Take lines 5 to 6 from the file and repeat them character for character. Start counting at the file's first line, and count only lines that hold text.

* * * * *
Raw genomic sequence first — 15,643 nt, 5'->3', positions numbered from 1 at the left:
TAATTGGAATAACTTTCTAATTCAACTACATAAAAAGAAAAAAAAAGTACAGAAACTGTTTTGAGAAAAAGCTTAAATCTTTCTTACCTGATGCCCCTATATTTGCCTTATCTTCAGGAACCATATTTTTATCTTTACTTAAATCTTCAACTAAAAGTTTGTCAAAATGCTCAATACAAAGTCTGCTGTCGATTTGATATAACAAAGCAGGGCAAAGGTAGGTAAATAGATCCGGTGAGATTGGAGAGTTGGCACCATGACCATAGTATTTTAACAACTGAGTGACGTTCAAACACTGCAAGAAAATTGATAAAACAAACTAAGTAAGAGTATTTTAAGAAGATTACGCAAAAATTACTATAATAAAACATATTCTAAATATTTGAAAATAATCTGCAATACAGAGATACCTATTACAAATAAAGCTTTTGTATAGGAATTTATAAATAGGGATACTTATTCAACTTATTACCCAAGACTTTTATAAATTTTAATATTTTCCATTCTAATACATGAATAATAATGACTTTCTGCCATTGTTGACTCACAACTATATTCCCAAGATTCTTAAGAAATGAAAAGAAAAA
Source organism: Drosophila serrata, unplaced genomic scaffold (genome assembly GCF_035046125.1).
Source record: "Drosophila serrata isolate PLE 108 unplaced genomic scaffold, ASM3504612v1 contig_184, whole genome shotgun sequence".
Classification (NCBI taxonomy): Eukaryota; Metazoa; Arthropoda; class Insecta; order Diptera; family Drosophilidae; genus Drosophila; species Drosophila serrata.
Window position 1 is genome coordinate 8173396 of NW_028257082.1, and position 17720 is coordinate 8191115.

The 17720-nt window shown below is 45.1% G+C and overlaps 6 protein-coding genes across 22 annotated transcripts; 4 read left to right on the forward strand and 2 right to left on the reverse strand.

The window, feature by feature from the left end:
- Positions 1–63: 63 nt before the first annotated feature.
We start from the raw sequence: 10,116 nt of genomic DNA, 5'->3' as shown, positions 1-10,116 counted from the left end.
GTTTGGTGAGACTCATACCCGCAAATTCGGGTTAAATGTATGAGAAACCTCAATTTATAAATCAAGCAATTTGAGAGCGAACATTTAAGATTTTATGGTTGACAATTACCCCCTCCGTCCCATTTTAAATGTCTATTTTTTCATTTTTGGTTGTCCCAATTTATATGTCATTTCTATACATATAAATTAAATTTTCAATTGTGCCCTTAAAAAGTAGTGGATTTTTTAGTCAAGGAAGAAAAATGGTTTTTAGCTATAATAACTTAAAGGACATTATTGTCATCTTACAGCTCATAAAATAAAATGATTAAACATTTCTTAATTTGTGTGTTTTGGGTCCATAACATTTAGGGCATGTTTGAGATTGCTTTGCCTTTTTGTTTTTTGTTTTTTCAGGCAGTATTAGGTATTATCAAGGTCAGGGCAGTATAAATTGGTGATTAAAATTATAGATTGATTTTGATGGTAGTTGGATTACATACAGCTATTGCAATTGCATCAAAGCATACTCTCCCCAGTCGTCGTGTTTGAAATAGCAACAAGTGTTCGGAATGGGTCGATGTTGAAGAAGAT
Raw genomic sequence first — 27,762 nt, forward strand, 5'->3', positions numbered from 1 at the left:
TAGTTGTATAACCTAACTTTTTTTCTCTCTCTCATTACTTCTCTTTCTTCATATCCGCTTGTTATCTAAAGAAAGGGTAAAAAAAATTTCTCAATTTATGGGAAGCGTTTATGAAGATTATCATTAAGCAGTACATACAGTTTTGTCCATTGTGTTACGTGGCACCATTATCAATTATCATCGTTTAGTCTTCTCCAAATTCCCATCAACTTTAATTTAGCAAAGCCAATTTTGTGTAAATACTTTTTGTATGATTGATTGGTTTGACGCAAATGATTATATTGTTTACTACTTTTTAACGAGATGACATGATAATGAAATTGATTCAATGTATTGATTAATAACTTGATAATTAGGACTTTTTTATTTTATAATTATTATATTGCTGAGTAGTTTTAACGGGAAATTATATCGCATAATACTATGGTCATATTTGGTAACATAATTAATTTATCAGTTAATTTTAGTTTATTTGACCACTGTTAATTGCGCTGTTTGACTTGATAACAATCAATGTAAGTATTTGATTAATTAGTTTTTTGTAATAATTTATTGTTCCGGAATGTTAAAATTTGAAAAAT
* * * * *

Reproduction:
Classification (NCBI taxonomy): Eukaryota; Metazoa; Arthropoda; class Insecta; order Diptera; family Drosophilidae; genus Drosophila; species Drosophila serrata.
Window position 1 is genome coordinate 8173396 of NW_028257082.1, and position 17720 is coordinate 8191115.